"Good afternoon. Do you have a reservation?" he says, his polite smile conveying a soupçon of suspicion.
"I'm meeting Mr. Burt Sklar," I say. "I believe he's dining with Mr. Sunderland."
"Ah. Mr. Sunderland, of course!"
It is Sun Sunderland's name, not Sklar's, which sparks deference in the maître d'. He inclines his head in the direction of "the Sunderland table," as it's known. It's the best table in the house—a banquette against the wall. Anyone sitting at it can see and be seen from a decorous distance. Four times a week, at lunch, it's occupied by Mr. Sunderland and at least one of an array of prominent guests who comprise the media, financial, political, and artistic elite of New York, the country, and the world. But on Fridays, Sunderland always dines with his best friend and business partner, Burt Sklar. It is their ritual. I know this because it is well known and often commented on.
The maître d' leads me through the restaurant. I recognize a few famous faces which stand out in the crowd like the fresh pepper grinds on the chef's famous white truffle risotto. Out of the corner of my eye, I spot a table of three lunching ladies I used to know quite well. Once upon a time, I would have detoured to air kiss them all. Not today. Today it's eyes straight ahead, one foot in front of the other in a grim gangplank demeanor. Nothing can distract me from this plunge into the depths.
As we approach the table, I see that Sunderland and Sklar are deep in conversation. Sunderland is a stocky man who looks ponderously prosperous in his dark suit, gray Charvet tie, and starched white shirt with knotted gold cuff links. He has a full head of silvering hair and tired brown eyes. He's a solid man who exudes Mount Rushmore gravitas.
Burt Sklar, by contrast, is gym-fit and spray-tanned. Strands of his black hair are carefully combed over a shiny pate. He's dressed all in black—black suit, black shirt, black tie. Contrary to Sunderland's rocklike presence, Sklar is all motion, using his hands to hammer in a verbal point. He reminds me of a bat. I overhear him repeating his mantra, the words he prefaces every sentence with in order to reassure people of his veracity: "Candidly...? Honestly...? Truthfully...?"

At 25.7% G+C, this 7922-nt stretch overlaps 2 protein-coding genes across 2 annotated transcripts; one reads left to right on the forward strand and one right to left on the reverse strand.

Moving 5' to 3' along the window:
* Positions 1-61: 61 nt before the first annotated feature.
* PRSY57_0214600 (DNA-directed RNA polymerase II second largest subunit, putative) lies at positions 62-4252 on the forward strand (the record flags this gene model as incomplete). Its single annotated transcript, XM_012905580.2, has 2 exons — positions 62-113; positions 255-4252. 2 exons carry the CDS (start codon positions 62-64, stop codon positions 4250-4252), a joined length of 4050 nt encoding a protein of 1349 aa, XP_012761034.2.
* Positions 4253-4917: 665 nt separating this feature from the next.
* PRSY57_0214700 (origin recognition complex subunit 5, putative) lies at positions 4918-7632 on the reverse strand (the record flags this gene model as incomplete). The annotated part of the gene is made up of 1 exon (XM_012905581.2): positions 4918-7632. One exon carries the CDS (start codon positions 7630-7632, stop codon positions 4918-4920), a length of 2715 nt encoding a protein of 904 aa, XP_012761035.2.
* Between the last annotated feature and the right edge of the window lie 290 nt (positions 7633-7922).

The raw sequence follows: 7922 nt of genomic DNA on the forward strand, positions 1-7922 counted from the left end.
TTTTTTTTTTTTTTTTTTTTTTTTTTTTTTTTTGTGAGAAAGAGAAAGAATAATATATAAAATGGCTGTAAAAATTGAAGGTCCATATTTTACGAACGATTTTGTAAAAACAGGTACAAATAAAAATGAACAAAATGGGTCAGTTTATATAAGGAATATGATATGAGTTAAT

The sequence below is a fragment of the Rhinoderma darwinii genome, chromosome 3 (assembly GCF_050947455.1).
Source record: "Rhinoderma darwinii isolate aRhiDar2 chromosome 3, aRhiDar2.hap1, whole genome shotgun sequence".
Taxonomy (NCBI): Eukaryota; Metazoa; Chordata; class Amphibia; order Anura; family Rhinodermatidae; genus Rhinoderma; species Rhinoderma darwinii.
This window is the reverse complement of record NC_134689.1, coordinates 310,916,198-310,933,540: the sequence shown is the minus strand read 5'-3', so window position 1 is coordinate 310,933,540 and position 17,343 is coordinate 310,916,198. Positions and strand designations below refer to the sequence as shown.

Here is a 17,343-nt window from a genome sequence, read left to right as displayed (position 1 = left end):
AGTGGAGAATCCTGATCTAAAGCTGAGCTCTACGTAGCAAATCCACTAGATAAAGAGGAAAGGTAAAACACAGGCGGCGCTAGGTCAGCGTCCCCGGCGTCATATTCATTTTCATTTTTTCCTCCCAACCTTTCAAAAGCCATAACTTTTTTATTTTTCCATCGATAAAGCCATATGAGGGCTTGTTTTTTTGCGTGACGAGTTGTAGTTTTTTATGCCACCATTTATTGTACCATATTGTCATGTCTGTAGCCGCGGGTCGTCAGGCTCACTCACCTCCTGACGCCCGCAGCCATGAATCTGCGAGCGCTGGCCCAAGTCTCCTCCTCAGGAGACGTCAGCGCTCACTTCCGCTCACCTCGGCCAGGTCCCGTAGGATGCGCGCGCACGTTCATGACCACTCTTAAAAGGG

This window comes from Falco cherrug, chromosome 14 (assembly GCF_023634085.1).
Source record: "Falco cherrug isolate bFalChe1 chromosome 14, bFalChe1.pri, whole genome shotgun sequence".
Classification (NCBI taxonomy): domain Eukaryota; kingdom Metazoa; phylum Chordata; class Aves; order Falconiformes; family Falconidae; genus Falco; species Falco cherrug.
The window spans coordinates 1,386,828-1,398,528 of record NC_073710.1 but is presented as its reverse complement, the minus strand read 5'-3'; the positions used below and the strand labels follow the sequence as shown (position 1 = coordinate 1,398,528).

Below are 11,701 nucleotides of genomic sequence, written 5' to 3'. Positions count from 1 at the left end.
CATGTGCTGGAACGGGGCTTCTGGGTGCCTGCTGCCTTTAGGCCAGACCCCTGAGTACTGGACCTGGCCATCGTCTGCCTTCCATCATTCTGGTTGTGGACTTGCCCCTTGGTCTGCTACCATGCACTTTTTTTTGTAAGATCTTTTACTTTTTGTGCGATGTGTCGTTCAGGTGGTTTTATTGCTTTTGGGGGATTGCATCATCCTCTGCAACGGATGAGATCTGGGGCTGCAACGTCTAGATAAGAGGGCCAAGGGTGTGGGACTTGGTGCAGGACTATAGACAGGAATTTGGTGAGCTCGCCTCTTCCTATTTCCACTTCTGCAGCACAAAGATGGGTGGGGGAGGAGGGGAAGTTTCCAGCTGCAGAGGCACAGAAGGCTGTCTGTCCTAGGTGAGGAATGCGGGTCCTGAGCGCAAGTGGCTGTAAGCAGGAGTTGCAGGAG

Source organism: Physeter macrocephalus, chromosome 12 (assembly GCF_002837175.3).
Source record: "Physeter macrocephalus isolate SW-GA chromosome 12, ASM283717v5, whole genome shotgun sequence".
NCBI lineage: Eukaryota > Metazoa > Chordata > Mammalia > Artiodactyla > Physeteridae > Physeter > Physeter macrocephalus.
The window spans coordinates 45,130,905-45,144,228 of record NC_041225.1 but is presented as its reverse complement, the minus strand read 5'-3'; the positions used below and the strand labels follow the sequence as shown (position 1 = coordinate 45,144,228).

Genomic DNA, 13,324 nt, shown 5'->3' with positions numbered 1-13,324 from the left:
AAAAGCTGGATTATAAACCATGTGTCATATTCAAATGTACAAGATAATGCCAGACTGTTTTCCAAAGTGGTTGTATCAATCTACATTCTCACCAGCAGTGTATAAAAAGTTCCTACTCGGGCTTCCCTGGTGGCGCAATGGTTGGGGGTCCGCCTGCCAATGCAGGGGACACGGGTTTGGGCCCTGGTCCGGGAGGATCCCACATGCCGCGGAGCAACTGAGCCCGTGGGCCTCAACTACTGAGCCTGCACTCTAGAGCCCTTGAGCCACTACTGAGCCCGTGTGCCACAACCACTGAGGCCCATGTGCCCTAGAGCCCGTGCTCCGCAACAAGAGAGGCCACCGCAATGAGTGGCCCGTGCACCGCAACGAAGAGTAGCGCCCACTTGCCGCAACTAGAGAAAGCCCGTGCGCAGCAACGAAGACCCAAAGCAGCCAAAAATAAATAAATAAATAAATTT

I'm careful to stay behind the maître d' so the two men won't see me coming. My heart's beating fast. I glance down at my bag to make sure all is in order. It's open in a fashionably casual way, like a pricey tote. The gun is nestled in the side pocket where it will be easy to grab.
I've rehearsed this moment in my mind and in front of my warped closet mirror too many times to count. I know exactly what I want to do. Whether or not I'll be able to do it right there on the spot is the question. Let's face it, no one ever really knows how they will perform until the curtain goes up for the live show.
I hear the maître d' say, "Mr. Sklar, your guest is here."
Sklar looks up, clearly irritated at having been interrupted mid-spiel.
"What?" he asks, puzzled.
"Your guest is here," the maître d' repeats.
Sunderland turns to Sklar. "You invited someone?"
"Hell, no," Sklar says.
Sklar furrows his brow and leans to one side, trying to get a look at me, the uninvited guest. He can't see my face because I'm using the maître d' as a shield until I'm ready. I draw the gun from my purse. Sunderland sees me before Sklar does. His eyes widen as he gasps: "Lois! No! We killed you!"
I'm so startled by Sunderland's outburst, I lose my concentration as I pull the trigger. The noise is deafening. Chaos erupts in the room. People are screaming, scrambling, diving for cover. I drop the gun, turn around, and start walking. If I'm caught, so be it. If not, I've come prepared. Amazingly enough, no one stops me. Out on the street, I hail a cab and head for Penn Station, where I board an Acela train back to Washington, D.C.
So it begins...